22 Strangely worded play seen regularly (5)
ODDLY “seen regularly”
23 Consider bananas or apples or another offering (15)
COUNTERPROPOSAL  COUNT, “consider”  + (or apples or)*
25 With support, most of them get through first set? (6)
TEETHE  TEE, “support” + THE[-m], with a somewhat cryptic definition
26 Dog’s leash may hurt (8)
SEALYHAM  (leash may)*
1 Keen for action? (6,3)
2 My business runs (3)
COR  CO, company, “business” + R(uns)
3 Egghead needs support on popular TV (8)
BRAINBOX  BRA, “support”  + IN, “popular” + BOX, “TV”
4 Study of life in simple form (7,7)
NATURAL HISTORY  NATURAL, “simple,” in the sense of “careless” or “artless” + HISTORY, “form” in the sense in British slang of a record of one’s criminal past
6 This city makes princess and I very upset (6)
VIENNA  [ANNE, “princess” +  I  + V(ery)]<=“upset”
7 Waiting for cats and dogs in the doghouse (5,1,5)
UNDER A CLOUD  CD, clued with a more literal interpretation of the phrase (by way of another idiom!)
8 Article on Middle East topic (5)
THEME  THE, “Article” + ME, “Middle East”
9 Showing off inner grace with shop manager? (6,2,6)
PERSON IN CHARGE  (inner grace + shop)*
12 Paintings of men feature simple frames (11)
16 Tongue unaffected when turned over (9)
MALAYALAM  A palindromic language name. It’s like you only have to solve 5/9ths of it!
17 Legal impediment lets Pope off (8)
Not so fast, Francis!
ESTOPPEL  (lets Pope)*  I came across this word just the other day. It might have been in a crossword…
20 Put the lid on a drink (6)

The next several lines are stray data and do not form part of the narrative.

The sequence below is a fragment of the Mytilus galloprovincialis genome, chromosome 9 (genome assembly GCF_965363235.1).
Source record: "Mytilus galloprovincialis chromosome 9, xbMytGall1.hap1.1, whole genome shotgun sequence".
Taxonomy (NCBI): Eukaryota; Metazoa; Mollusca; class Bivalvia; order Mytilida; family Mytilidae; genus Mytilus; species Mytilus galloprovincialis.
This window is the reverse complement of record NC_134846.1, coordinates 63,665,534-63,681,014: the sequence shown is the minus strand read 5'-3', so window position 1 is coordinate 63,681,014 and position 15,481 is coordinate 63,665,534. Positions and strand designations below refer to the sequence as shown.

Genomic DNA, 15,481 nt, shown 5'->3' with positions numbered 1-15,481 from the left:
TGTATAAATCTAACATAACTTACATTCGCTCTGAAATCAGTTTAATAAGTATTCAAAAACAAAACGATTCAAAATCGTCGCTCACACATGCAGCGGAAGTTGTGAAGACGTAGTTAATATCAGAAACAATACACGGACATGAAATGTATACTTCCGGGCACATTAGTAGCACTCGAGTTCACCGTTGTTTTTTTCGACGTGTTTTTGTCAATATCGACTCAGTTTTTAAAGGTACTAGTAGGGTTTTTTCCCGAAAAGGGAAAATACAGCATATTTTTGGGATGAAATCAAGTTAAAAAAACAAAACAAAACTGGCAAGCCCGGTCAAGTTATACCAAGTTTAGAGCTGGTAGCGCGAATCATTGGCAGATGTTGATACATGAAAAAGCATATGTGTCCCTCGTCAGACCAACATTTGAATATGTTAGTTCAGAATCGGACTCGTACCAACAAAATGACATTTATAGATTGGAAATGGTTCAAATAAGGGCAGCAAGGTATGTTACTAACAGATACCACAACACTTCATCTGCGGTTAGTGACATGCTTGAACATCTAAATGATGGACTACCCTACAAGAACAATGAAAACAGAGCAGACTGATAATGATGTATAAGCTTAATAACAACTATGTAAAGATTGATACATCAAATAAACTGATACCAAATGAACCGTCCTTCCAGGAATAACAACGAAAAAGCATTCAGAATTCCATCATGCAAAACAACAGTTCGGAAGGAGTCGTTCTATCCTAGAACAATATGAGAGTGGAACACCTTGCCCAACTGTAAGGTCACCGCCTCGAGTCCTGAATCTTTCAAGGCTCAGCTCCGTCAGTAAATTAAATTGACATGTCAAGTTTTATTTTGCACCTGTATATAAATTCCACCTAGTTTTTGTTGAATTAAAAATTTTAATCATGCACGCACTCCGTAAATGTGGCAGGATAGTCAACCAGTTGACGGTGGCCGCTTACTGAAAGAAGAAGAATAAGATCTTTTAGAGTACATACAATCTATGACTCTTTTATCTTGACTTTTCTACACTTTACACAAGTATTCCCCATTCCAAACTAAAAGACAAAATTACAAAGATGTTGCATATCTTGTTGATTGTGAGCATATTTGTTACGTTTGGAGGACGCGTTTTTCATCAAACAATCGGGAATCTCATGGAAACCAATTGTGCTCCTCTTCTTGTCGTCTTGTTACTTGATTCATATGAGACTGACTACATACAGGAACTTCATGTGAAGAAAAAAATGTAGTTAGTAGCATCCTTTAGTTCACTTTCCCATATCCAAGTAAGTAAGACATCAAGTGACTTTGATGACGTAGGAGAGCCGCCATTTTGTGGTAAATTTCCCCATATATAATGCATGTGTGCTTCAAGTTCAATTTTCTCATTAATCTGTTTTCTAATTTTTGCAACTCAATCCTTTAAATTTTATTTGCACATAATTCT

21 Newspaper introducing excellent feature (5)
FACET  F(ACE)T  Following long-standing tradition, “Newspaper” is the  F(inancial) T(imes). Sometimes it is the I(ndependent), but you can’t split one letter.
24 Very hard part of scale (3)
SOH  SO, “Very” + H(ard)  In the States, this is “sol.”


59 comments on “Sunday Times Cryptic 5019 by Dean Mayer — Take a deep breath…”

  1. 50 minutes slowed by several unknowns including THREAD THE NEEDLE (other than its literal meaning), FAIR CATCH and MALAYALAM. Also LUPIN as a plant associated particularly with borders, and is PERSON IN CHARGE actually a lexical term? RUS IN URBE I have met before but had trouble recalling it.

    It’s only a couple of weeks since I was celebrating a reference to Art Tatum in one of the daily puzzles and here we have another giant of jazz piano, Thelonius Monk, who’s often mentioned in the same breath. But as far as I’m concerned they couldn’t be more different and whilst I could listen to Tatum’s playing for hours I have never yet heard a single piece by Monk that I have enjoyed. I gather he started out learning to play stride in the style of Fats Waller and James P Johnson (two of my other favourites) but then he went on to develop his own style which I find often tuneless and quite unpleasant.